The national flags of Azerbaijan (left) and Turkey, and portraits of Turkish President Recep Tayyip Erdogan and Azerbaijani President Ilham Aliyev (right), hang side-by-side on the mayoral building in the Kecioren district of Ankara on October 21, 2020. Photo: AFP / Adem Altan

Much was made of Turkey’s return last year to one of its old stomping grounds: the Caucasus. Almost six months on, however, little of substance has materialized in Ankara’s diplomatic and military initiatives in the region.

For centuries, Turkey, in its previous incarnation as the Ottoman Empire, controlled the western portion of the South Caucasus, including much of western Georgia and historical western Armenia. After the Ottoman collapse, Ankara was locked out of the region because of Soviet domination. Even after the breakup of the Soviet Union, Turkey remained a peripheral player because of its own weakness and greater interests elsewhere.

That all seemed to change last autumn. After nearly three decades of mostly low-key support to its Turkic ally, Azerbaijan, Turkish President Recep Tayyip Erdogan decided to throw Turkey’s military and political weight behind Baku to reignite the long-dormant Nagorno-Karabakh conflict between Armenia and Azerbaijan.

Turkish drones and commanders played a key role in the ensuing 44-day war that ended in victory for Azerbaijan. It seemed Turkey had waltzed into Russia’s back yard and imposed itself on a region hitherto dominated almost entirely by Russian (and some Western) influence.

But what has Turkey actually won for itself in the Caucasus? The evidence suggests it is very little of any lasting substance.

The first difficulties emerged immediately after the war ended in a ceasefire in the early hours of November 10. The ceasefire was a trilateral agreement among Armenia, Azerbaijan and Russia, which were both architects and guarantors of the deal. There was no mention of Turkey.

Turkish officials insisted repeatedly that they would be part of the ceasefire monitoring operations, as well as any future negotiations on the status of Nagorno-Karabakh. On November 12, Turkish Foreign Minister Mevlut Cavusoglu even declared that Turkey’s role in monitoring the ceasefire would be “exactly the same as Russia’s.”

Russian diplomats have refuted this claim, however, reaffirming that the November 10 agreement concerns only Russia, Armenia and Azerbaijan. Other parties, including Turkey, have no part in it.

Nevertheless, a memorandum on a joint Turkish-Russian monitoring center was signed in mid-November. But when the center finally opened on January 30, it turned out to be situated about 10 kilometers outside Karabakh itself, with a staff of only around 100, half of them Turkish.

Meanwhile, under the trilateral agreement, Russia had already deployed well over 2,000 personnel – equipped with heavy weaponry and vehicles – in Karabakh itself and were interacting directly with both Azeri and Karabakh Armenian personnel. Turkey’s presence appeared to be not only largely symbolic but also of greater benefit to the Russians, giving them boots on the ground on both sides of the line while Ankara was sidelined.

Other Turkish efforts to enter the diplomatic realm over Karabakh have similarly come to naught. Even though the Organization for Security and Cooperation in Europe’s (OSCE’s) Minsk Group, which until now has been the primary international vehicle for negotiations over Karabakh, seems to be moribund at present. Turkey continues to be rebuffed.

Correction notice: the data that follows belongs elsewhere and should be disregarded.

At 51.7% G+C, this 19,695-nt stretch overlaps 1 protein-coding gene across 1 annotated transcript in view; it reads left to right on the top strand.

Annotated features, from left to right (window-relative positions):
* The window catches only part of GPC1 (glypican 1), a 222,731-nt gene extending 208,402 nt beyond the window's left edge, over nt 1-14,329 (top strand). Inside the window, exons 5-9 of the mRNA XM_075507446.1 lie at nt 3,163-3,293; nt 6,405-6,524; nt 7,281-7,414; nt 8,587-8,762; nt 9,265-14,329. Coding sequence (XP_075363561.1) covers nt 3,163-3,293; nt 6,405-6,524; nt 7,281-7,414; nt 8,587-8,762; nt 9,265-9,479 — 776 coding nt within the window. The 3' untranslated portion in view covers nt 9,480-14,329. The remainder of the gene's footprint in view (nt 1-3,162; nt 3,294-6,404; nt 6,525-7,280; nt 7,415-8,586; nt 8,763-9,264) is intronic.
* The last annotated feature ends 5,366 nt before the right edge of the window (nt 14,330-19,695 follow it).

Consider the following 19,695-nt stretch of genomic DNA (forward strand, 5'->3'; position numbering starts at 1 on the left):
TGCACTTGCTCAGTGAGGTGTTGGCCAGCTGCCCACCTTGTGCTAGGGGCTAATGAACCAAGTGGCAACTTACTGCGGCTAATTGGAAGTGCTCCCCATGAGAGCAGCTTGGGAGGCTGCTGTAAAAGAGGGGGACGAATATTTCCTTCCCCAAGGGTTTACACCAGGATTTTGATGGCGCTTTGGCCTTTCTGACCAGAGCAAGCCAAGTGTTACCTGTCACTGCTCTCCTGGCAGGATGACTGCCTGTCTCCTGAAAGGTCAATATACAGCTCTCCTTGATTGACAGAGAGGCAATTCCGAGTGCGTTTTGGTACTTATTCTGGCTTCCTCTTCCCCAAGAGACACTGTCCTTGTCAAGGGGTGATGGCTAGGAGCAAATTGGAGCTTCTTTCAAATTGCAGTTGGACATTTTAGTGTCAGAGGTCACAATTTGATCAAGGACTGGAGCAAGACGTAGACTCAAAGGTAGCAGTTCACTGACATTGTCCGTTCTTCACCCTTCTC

Ankara’s suggestions for other regional dialogue forums have met with a cool reception. The most ambitious of these, the “3+3” format (Armenia, Azerbaijan and Georgia plus Russia, Turkey and Iran) promoted by Cavusoglu, has proved unacceptable to Armenia and Georgia, which is no great surprise. Ankara’s failure to see the obvious – that Tbilisi would object to working with Moscow – shows a certain naiveté.

Turkey’s attempt to end another long-standing quarrel in the Caucasus, between itself and Armenia, has also been ham-fisted at best. In recent months, Turkish officials have indicated frequently a willingness to reopen the border between their countries, which has been closed since 1993, and to establish diplomatic relations.

In this, Turkey would appear to hold most of the cards. If Ankara makes a unilateral decision to reopen the border, this in essence presents Armenia with a fait accompli. Russia would certainly encourage such a move as it could then establish its own overland link – via Azerbaijan and Armenia – with Turkey

But Ankara has shown little understanding of the political sensitivity of the matter in Armenia, with Erdogan in particular repeatedly issuing harshly worded statements against Yerevan and in support of Baku. Without even the slightest show of empathy toward the issue of the Armenian Genocide of the early 20th century – let alone the open support for Azerbaijan in the recent war – the chances of a genuine relationship with Armenia are slim.

So what does Ankara have to show for the recent postwar months in the Caucasus? It has strengthened relations with Azerbaijan, but even those are tempered by Baku’s careful foreign-policy balancing act with Russia and the West. Turkey has made no tangible progress in asserting itself as a bilateral or multilateral partner with either Georgia or Armenia, and has shown little understanding of the region’s dynamics.

In this context, Turkey’s role in the Caucasus is not so dissimilar to Iran’s: a former imperial power that once dominated half the region, but whose influence now is extremely limited.

It will take significantly more nuance and skill if Ankara wishes truly to extend its reach into the Caucasus.

This article was provided by Syndication Bureau, which holds copyright.

Neil Hauer

Neil Hauer is a security analyst based in Tbilisi, Georgia. His work focuses on, among other things, politics, minorities and violence in the Caucasus.